Adams Papers

From John Quincy Adams to Louisa Catherine Johnson Adams, 22 July 1822

Washington 22. July 1822.

My dearest Louisa.

We continue to be delighted almost daily with your journalizing Letters—which together with our visits to the theatre, enliven the dulness of our half–solitude—Scarcely a day passes indeed but I have new visitors at my Office; but they all merely candidates for Office, and though of course all persons of extraordinary merit, their conversation has no tendency to make or keep one cool, in these dog–days

on the progress of the feud between Coll. Cumming and Mr M Duffie, I marvel a little, and meditate much—I marvel chiefly, that with all the publicity that has for so long a time been given to it, the cause of the duel has never yet been made known—In my estimation of things that is a piece of preliminary information, essential to the making up of an opinion upon what has followed, and is like to follow—I regret that men so capable of better things, as both those Gentlemen appear to be, should suffer their Passions to lead their fortitude into the direction which it has taken—And there is an inflexibility in the conduct of Cumming, which seems akin to bloodthirstiness—But it must be considered that he is as eager to expose his own life, as to take that of his antagonist, and according to the code of single combat, his course has at least the appearance of consistency. Yet if they are to fight again I cannot help wishing his adversary may be as successful at the second shot as he was at the first—I have some curiosity to learn, whether with a ball lodged in the small of his back, he would be as earnest for another shot then and there, as he was for a chance against an adversary in that condition

From the explanation which judge Johnson has given, it would seem that he really did not intend to reflect upon the court of Magistrates and Freeholders. I have not seen his pamphlet, and do not know whether he has assigned the reason, why he did just at that time publish anonymously the narrative which gave offence.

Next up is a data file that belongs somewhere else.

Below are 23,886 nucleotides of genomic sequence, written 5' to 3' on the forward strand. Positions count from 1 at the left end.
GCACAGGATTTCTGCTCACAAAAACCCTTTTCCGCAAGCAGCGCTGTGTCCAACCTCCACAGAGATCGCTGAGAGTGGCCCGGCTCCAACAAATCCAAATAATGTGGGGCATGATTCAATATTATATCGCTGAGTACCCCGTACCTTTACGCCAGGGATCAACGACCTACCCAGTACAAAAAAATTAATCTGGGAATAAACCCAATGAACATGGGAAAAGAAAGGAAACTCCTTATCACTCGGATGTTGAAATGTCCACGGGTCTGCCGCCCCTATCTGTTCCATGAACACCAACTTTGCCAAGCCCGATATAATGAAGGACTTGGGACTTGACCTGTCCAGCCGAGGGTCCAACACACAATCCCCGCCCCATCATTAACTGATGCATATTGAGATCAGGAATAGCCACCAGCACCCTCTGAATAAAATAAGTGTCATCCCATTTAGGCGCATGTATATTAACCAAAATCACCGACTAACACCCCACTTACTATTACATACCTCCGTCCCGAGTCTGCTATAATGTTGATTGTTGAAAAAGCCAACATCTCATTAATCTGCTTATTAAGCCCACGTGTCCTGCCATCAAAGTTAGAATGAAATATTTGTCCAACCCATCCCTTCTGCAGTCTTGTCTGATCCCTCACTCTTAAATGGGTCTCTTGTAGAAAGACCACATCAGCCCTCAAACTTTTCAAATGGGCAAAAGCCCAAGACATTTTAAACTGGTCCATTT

George and I, and all the family here are well, save gasping for breath from the heat—I am drudging like a slave, in self-defence against brother Jonathan, though I know very well that his character can never be put down much lower than he has put it himself, by his reply to my Remarks—But through he had as good defence to make of himself, he did turn upon me with a new quiver of Liliputian arrows—which I have thought it my duty to shake off—My present intention is if he writes again to let him have the last word; but I have not done with his late publication yet—I see the public are getting weary of the controversy; But they are the first to shew it, who are afraid that I shall not leave even a nail in their hands to scratch me with.

On Saturday we had for a farce at the theatre, the Midnight Hour, a translation from the French of Ruse contre Ruse, ou Guerre ouverte—Do you remember seeing it at poor Coulaincourt’s? and the comments to which it gave rise there?—I believe it was his compliment de clôture, at the Court of Alexander—It was very amusing then, and is now.

George is plunged head over ears in the Fortunes of Nigel.

Yours affectionately.

J. Q. A.

MHi: Adams Papers.

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